Hitch in Pakistan son return to Karachi

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NewDelhi,November 12:External Affairs Minister Sushma Swaraj’s plan to reunite a Pakistani mother in Karachi and her son Ramzan (15), who is being looked after by a charitable organisation in Bhopal, is not moving ahead.

The Hindu has learnt from the Ansar Burney Trust in Karachi, that the mother Razia Begum has declined the offer of a visa from Ms. Swaraj.

"Razia Begum has requested Indian officials to bring her son back. We have failed to convince Razia to travel to India as she is worried about the communal tension being reported in the media," Shagufta Burney, Director, Ansar Burney Trust, said from Karachi.

Ms. Swaraj had introduced Ramzan as the next big humanitarian issue on her agenda on October 26 when Geeta, the speech and hearing impaired Indian woman returned from Karachi.

There is optimism in Pakistan that the boy might be reunited with his mother as early as December 7 when Ms. Swaraj travels to Pakistan for the Heart of Asia conference.

Ms. Swaraj had introduced Ramzan as the next big humanitarian issue on her agenda on October 26 when Geeta, the speech and hearing impaired Indian woman returned from Karachi.

There is optimism in the Pakistani camp that the boy might be reunited with his mother as early as December 7 when Ms. Swaraj is expected to travel to Pakistan for the Heart of Asia conference, but problems persist in this case.

The Ansar Burney Trust said Ms. Swaraj extended an invitation to Ramzan's mother, soon after she announced the boy’s case at the press conference welcoming Geeta.

"Sushmaji has extended an invitation to Ramzan's mother. The son and the mother have identified each other but the process of reuniting them remains incomplete," said Ms. Burney, who added that Razia is poor and now under the care of the trust in Karachi.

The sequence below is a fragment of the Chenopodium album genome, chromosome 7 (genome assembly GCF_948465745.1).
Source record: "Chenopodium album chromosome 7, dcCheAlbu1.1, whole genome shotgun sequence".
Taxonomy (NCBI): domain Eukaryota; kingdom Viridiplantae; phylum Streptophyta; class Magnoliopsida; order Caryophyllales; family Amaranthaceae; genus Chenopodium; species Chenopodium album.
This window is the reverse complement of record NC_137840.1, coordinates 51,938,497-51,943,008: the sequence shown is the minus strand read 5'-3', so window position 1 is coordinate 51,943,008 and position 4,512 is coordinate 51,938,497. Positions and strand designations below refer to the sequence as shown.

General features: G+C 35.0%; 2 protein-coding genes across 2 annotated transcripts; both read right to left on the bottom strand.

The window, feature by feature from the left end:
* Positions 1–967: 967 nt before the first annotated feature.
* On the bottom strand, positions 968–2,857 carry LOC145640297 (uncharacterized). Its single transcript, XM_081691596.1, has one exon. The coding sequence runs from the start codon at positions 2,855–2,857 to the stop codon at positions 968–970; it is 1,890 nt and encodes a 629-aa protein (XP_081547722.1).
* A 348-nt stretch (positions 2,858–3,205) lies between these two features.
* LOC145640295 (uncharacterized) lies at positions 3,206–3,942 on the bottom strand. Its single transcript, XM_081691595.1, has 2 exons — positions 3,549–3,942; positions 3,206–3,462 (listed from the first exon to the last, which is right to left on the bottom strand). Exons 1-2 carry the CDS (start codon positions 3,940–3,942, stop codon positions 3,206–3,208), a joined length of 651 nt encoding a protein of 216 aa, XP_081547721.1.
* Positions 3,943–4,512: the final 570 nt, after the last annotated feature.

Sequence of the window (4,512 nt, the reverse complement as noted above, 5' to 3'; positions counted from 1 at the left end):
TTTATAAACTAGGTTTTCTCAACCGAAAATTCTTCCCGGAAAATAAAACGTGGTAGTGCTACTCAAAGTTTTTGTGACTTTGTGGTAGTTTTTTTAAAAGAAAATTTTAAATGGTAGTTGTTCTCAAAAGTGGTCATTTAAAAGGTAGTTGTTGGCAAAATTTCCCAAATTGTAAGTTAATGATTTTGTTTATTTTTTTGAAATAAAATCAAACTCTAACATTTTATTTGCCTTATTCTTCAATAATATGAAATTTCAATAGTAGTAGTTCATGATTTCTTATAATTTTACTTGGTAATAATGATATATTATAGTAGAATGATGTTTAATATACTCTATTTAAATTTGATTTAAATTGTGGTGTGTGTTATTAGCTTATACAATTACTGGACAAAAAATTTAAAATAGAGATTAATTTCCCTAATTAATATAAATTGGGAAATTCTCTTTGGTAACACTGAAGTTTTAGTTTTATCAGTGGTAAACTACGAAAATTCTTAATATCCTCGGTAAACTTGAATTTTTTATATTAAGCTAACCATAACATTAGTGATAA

There are other stumbling blocks too. Diplomats on both sides are yet to coordinate their efforts. Sources in the Pakistan High Commission in Delhi said an official letter from Islamabad, requesting faster action on the boy's repatriation had not received any response from the MEA.

Apparently, Indians are not sharing their plans. Pakistani diplomats said the authorities will have to find a common way out so that mother and son are reunited soon. They suggested that bringing him back to Pakistan instead of the mother flying to India to accompany him is an easier option as the boy can travel with Indian officials or Sushma Swaraj herself, if she travels to Pakistan for the conference on December 7.

Like Geeta's, Ramzan, is also poignant as he left Karachi with his father for Bangladesh but was abandoned due to domestic issues. But subsequently, he moved across the border to India and ended up in a children's home in Bhopal, after being a child worker for some time.

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